CommGood/Community-Engaged
     Signature Work
     Writing Intensive

  Ann Johnson

This course explores psychology's past with a special focus on events representing the discipline's sustained interest in applying science to enhance human welfare. From its early days, U.S. psychologists have applied our discipline's knowledge to solve social problems. This course examines psychology's complicity, in its early years, with questionable cultural practices and unjust social norms (e.g. the eugenics movement, racial bias). We also study the social/historical context surrounding psychology's early applications. The goal is to promote reflection on the place of psychology in the broader culture and raise awareness of the complexities inherent in using science to solve social problems, in the service of preparing students to be "morally responsible leaders who think critically, act wisely, and work skillfully to advance the common good." Prerequisites: Senior standing and declared Psychology major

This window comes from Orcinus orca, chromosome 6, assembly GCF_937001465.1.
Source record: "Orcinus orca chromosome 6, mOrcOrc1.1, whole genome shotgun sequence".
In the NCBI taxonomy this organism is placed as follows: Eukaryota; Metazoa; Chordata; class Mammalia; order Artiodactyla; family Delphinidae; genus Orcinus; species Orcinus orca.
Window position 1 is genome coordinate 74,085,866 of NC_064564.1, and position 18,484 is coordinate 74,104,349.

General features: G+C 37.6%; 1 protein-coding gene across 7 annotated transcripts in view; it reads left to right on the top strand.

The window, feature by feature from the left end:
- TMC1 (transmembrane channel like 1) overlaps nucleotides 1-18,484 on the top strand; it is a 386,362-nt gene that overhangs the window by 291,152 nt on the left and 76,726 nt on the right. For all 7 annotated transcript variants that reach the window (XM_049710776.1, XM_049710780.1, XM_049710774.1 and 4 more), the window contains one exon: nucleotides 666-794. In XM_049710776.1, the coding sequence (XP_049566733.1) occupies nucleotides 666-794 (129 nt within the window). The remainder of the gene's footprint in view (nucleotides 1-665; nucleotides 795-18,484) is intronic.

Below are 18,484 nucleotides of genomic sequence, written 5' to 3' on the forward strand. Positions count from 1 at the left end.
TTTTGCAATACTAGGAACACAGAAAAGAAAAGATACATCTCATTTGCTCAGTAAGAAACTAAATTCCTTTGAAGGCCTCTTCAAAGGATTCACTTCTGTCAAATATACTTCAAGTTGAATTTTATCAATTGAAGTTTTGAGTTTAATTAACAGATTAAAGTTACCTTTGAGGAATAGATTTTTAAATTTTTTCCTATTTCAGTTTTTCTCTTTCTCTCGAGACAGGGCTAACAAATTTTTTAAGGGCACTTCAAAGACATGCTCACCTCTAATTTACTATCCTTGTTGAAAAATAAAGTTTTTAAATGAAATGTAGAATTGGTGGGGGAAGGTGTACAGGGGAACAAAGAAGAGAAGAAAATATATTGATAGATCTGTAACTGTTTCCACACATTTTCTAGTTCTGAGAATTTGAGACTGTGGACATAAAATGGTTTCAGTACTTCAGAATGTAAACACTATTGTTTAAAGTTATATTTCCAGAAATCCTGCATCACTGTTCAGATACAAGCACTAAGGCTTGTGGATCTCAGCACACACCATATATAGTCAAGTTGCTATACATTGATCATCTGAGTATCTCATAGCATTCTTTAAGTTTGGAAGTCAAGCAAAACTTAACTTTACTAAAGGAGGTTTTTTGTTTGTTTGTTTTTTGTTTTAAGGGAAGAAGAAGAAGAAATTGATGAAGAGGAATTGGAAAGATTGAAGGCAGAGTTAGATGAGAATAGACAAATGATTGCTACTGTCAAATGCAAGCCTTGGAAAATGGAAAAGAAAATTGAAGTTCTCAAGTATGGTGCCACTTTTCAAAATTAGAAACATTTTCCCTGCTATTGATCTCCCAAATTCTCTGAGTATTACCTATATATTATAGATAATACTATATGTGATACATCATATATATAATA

4 Credits

422-W03
History of Psych in Context
 
MW 1:35 pm - 3:10 pm
A. Johnson
EdTrnCGoodCore 
09/04 - 12/20
20/20/0
Lecture
CRN 42866
4 Cr.
Size: 20
Enrolled: 20
Waitlisted: 0
09/04 - 12/20
M T W Th F Sa Su

1:35 pm
3:10 pm
JRC 246

 

1:35 pm
3:10 pm
JRC 246

       

Subject: Psychology (UG) (PSYC)

CRN: 42866

In Person | Lecture

St Paul: John Roach Center 246

Requirements Met:
     School of Ed Transfer Course
     CommGood/Community-Engaged
     Signature Work
     Writing Intensive

  Ann Johnson

This course explores psychology's past with a special focus on events representing the discipline's sustained interest in applying science to enhance human welfare. From its early days, U.S. psychologists have applied our discipline's knowledge to solve social problems. This course examines psychology's complicity, in its early years, with questionable cultural practices and unjust social norms (e.g. the eugenics movement, racial bias). We also study the social/historical context surrounding psychology's early applications. The goal is to promote reflection on the place of psychology in the broader culture and raise awareness of the complexities inherent in using science to solve social problems, in the service of preparing students to be "morally responsible leaders who think critically, act wisely, and work skillfully to advance the common good." Prerequisites: Senior standing and declared Psychology major